An American movie actress, best known for playing dumb blondes, is Scotland Yard's prime suspect when her husband, Lord Edgware, is murdered. The great detective, Hercule Poirot, digs deeper into the case.
Hercule Poirot (Sir Peter Ustinov) attends a dinner party in which one of the guests clutches his throat and suddenly dies. The cause seems to be natural until another party with most of the same guests produces another corpse.
Trying to find how a millionaire wound up with a phony diamond brings Hercule Poirot (Sir Peter Ustinov) to an exclusive island resort frequented by the rich and famous. When a murder is committed, everyone has an alibi.
While Miss Marple is on vacation in a luxurious Caribbean resort, a fellow guest confides he has evidence that another resident of the hotel is an unscrupulous serial murderer but is poisoned before he can reveal his identity to her.
Robert Michael Lewis
Rosemary Barton, the beautiful wife of a top attorney, dies during their anniversary party at an exclusive restaurant. Later a suicide note is found along with traces of cyanide in her drink, but murder cannot be ruled out.
Robert Michael Lewis
Hercule Poirot (Sir Peter Ustinov) appears on a television talk show with actor Bryan Martin (Lee Horsley), who is making an action detective movie with Jane Wilkinson (Faye Dunaway). He also meets impressionist Carlotta Adams (Faye Dunaway). They all go to a party and Jane asks him and Captain Arthur Hastings (Jonathan Cecil) to go and meet her husband, Lord Edgware (John Barron) in regards to a divorce. They do so, to discover that the Lord had already granted her a divorce. Jane is delighted, but drops hints that she could have killed the Lord if he didn't grant her the divorce. The next day, Lord Edgware is found dead, and all of the staff at the Lord's house swear that Jane was the one who did it, but witnesses at another Lord's party swear that Jane was with them. Carlotta then dies, and Poirot must investigate, as Inspector Japp (David Suchet) is determined to put Jane away.Written by
Lee Horton <Leeh@tcp.co.uk>
Sir Peter Ustinov and David Suchet appeared in Victoria & Albert (2001). See more »
At the end, when Faye Dunaway's character, Jane Wilkinson, is walking through the throng of press, the collar of her coat has a mind of it's own, changing position in every shot. It is off one shoulder then sticking up, then off both shoulders, then sticking up again and then off the shoulder once more. A glaringly obvious lack of continuity. See more »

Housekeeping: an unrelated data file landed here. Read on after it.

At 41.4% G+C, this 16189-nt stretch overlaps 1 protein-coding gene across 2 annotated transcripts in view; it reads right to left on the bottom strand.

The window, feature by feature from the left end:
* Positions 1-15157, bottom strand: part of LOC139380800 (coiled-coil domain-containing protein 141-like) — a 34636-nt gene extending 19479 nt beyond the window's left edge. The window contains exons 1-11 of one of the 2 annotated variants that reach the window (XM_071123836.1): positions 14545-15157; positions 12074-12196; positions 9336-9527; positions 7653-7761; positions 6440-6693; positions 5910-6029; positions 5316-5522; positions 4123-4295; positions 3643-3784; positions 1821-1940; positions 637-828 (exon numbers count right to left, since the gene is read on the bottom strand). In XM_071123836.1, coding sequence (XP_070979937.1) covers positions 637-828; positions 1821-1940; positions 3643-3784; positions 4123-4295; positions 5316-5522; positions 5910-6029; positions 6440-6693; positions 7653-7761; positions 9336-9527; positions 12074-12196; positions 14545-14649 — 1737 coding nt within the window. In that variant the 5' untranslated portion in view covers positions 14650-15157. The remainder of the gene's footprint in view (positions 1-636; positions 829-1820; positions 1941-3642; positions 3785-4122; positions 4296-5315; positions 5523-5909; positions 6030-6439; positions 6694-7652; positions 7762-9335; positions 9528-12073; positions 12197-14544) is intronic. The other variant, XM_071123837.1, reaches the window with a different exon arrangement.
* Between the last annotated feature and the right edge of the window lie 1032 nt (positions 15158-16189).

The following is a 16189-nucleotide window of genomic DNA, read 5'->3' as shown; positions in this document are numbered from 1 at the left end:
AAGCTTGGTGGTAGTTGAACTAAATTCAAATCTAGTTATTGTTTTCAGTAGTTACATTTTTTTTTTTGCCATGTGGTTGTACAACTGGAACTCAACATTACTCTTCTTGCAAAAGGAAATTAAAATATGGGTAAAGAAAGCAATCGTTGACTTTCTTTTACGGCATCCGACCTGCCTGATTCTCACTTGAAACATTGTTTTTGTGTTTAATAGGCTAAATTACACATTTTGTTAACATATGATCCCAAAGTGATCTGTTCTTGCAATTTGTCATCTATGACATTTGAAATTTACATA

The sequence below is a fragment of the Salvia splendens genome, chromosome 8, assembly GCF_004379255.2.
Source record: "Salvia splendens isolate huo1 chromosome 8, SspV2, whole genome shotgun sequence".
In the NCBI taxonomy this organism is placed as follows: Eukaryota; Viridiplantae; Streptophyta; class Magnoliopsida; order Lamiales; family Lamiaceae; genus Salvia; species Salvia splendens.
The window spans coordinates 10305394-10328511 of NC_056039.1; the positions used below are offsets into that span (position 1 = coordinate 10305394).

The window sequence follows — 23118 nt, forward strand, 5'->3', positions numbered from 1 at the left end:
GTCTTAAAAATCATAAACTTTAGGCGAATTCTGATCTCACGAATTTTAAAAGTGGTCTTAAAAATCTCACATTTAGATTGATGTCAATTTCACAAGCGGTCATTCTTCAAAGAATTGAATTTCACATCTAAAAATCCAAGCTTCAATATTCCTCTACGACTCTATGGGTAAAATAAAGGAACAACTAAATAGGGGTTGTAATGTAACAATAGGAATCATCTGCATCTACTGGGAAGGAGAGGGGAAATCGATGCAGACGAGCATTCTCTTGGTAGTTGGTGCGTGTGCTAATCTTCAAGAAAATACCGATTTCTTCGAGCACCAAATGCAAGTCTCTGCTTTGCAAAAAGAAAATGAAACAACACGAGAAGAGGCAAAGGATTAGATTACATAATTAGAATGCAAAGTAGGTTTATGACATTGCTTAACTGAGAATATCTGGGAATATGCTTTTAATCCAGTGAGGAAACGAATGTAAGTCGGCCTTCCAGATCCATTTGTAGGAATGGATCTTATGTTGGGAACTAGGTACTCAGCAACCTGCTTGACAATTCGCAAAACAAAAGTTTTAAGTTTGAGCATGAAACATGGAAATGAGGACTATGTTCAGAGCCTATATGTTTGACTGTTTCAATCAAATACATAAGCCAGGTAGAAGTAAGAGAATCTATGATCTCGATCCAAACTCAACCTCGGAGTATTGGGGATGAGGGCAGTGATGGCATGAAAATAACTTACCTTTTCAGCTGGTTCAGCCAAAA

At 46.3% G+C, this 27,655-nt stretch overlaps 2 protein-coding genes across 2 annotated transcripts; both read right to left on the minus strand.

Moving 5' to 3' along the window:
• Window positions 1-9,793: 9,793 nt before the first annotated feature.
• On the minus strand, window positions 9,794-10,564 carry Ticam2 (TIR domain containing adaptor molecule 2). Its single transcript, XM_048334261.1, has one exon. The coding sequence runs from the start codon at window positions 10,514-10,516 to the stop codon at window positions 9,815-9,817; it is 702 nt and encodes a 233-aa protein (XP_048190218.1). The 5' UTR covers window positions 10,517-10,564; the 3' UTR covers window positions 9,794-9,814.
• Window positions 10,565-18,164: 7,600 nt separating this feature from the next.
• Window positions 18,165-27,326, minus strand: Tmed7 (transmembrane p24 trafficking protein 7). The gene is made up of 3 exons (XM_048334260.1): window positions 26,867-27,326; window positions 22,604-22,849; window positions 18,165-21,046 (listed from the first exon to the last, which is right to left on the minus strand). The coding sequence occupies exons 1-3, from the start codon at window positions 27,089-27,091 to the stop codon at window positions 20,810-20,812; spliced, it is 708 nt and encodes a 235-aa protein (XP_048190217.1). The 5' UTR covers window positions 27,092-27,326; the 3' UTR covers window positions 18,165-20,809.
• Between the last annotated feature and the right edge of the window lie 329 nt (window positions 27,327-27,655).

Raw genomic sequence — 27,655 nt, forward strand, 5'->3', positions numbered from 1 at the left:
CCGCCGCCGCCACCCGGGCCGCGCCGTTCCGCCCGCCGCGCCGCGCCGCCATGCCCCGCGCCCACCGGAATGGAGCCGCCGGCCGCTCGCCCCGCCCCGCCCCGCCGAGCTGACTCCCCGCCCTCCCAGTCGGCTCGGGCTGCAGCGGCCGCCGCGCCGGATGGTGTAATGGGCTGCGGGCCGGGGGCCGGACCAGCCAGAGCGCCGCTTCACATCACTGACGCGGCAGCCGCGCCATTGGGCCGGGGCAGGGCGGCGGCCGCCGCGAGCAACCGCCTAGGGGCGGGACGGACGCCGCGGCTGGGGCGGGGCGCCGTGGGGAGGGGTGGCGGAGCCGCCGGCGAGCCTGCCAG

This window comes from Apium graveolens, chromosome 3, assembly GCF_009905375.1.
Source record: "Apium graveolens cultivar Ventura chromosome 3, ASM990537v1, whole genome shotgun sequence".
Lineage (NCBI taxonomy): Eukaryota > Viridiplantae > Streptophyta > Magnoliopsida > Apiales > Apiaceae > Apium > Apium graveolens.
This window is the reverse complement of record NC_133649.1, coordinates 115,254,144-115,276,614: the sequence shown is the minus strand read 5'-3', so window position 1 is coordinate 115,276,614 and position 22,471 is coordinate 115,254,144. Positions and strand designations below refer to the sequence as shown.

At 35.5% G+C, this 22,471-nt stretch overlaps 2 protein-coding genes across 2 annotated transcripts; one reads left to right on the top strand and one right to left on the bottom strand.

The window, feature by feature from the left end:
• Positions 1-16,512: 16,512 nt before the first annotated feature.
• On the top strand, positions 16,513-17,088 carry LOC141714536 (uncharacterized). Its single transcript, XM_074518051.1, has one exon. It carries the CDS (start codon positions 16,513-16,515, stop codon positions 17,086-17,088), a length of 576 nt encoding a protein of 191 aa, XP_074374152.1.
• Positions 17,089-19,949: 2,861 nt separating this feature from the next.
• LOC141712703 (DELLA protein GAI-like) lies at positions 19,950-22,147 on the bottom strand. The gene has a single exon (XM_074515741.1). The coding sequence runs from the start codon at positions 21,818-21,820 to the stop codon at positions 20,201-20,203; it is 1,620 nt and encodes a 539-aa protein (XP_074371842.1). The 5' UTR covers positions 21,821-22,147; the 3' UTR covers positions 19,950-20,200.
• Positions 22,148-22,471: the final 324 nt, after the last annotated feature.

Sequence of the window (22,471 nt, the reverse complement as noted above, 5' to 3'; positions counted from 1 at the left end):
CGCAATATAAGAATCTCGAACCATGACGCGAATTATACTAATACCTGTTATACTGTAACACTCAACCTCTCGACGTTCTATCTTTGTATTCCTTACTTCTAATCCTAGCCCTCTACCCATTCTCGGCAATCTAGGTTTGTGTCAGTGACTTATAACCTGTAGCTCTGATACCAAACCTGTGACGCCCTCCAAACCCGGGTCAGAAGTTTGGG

Do I spend much time in Belgium? No, because there is so little crime. You know that I'm very patriotic. I believe in Belgium very profoundly, but crime is practically nonexistent.
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I'll take my Ustinov as Poirot however I can get him.
I happen to like Thirteen at Dinner. It's one of the smaller films as it was made for TV. You certainly can't compare it to the lavish "Murder on the Orient Express." And I frankly like it better than "Murder in Three Acts." I always love Ustinov as Poirot. One of the other comments said these characters are never how you picture them after reading the books. Interesting and true. The very popular Miss Marple of Margaret Rutherford had nothing to do with Miss Marple as she was written, and Ustinov has nothing to do with Poirot as written. I think David Suchet was perfect as Poirot as Christie wrote him, and I loved seeing him as Inspector Japp in this, but for a fun time, call 1-800-Ustinov! Because this is based on a Christie mystery, however poor the production values or the cast, the basic story is always interesting, as this was. Faye Dunaway is absolutely gorgeous in this movie in both her roles. And it did have a British flavor (which "Murder in Three Acts" absolutely did not.) I really don't understand giving this 1 star. Surely we've all seen worse.
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